“Although from the outside an industrial egg looks exactly like a pastured egg selling for several times as much, they are for all intents and purposes two completely different foods.”
Michael Pollan, from In Defense of Food
I’ve argued that point numerous times on this blog. Of course, anyone who has ever compared an industrial egg and a farm-fresh egg does not need to be convinced. Nevertheless, please indulge me while I say a few more things about this.
This is a photo I took a few years ago of a freshly cracked egg from the grocery store and a freshly cracked egg from our farm. These shells of these eggs may look the same, but the part we eat is entirely different. Read more about the comparison HERE.
Recently someone asked me why the yolks of our eggs are orange, not yellow like factory eggs. Although I knew it was because our hens have a superior and more natural diet, I couldn’t be more exact than that. I’ve since learned that it is because our hens get beta carotene in their diets from eating grass and other freshly growing green things–something hens in battery cages will never do.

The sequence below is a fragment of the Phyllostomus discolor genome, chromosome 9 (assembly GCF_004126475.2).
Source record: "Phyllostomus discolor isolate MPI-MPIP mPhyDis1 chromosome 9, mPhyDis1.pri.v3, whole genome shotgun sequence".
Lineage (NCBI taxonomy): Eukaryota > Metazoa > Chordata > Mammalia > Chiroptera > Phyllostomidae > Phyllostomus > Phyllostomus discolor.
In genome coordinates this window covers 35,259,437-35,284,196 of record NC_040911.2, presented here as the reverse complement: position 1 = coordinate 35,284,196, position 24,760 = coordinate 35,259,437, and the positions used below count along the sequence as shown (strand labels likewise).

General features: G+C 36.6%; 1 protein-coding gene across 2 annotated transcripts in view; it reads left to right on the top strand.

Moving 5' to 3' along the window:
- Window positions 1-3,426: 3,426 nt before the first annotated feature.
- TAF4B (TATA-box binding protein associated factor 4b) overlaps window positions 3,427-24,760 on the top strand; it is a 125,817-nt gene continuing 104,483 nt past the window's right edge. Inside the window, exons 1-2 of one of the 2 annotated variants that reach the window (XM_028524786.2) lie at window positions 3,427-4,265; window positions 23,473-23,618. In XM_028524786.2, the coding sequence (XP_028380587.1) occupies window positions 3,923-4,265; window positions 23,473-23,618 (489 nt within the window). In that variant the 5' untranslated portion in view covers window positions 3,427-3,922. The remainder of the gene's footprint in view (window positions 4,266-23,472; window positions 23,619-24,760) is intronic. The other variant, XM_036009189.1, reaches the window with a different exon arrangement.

When compared to factory eggs, real eggs not only look better, they taste better and have more health benefits as well.
There is another compelling reason to favor real farm eggs, which is less-often discussed. Industrial eggs are products of systemic and industrialized cruelty to animals. To get the millions of layers they need, the industry artificially inseminates eggs then hatches them in enormous incubators. The day-old chicks are then placed on a conveyor belt and sorted by sex. The male chicks are tossed alive into giant meat grinders (or thrown into large containers to die more slowly). After having their beaks cut off, the females are transported in crates (containing hundreds of chicks) to large brooding areas until they are large enough to begin laying. Then they are placed inside battery cages in long rows, stacked on top of one another. They are fed the cheapest feed that will enable them to produce the most eggs in the shortest time. They never see sunlight, or any living thing other than one another and the unfortunate people who work in these facilities. They never stretch their wings, take a dust bath, scratch in the dirt or see a rooster. After about a year, when their egg production begins to drop, those who have survived this hell will be killed and made into soup.
That too is part of the cost of delivering those cheap, pale yellow runny eggs to our tables.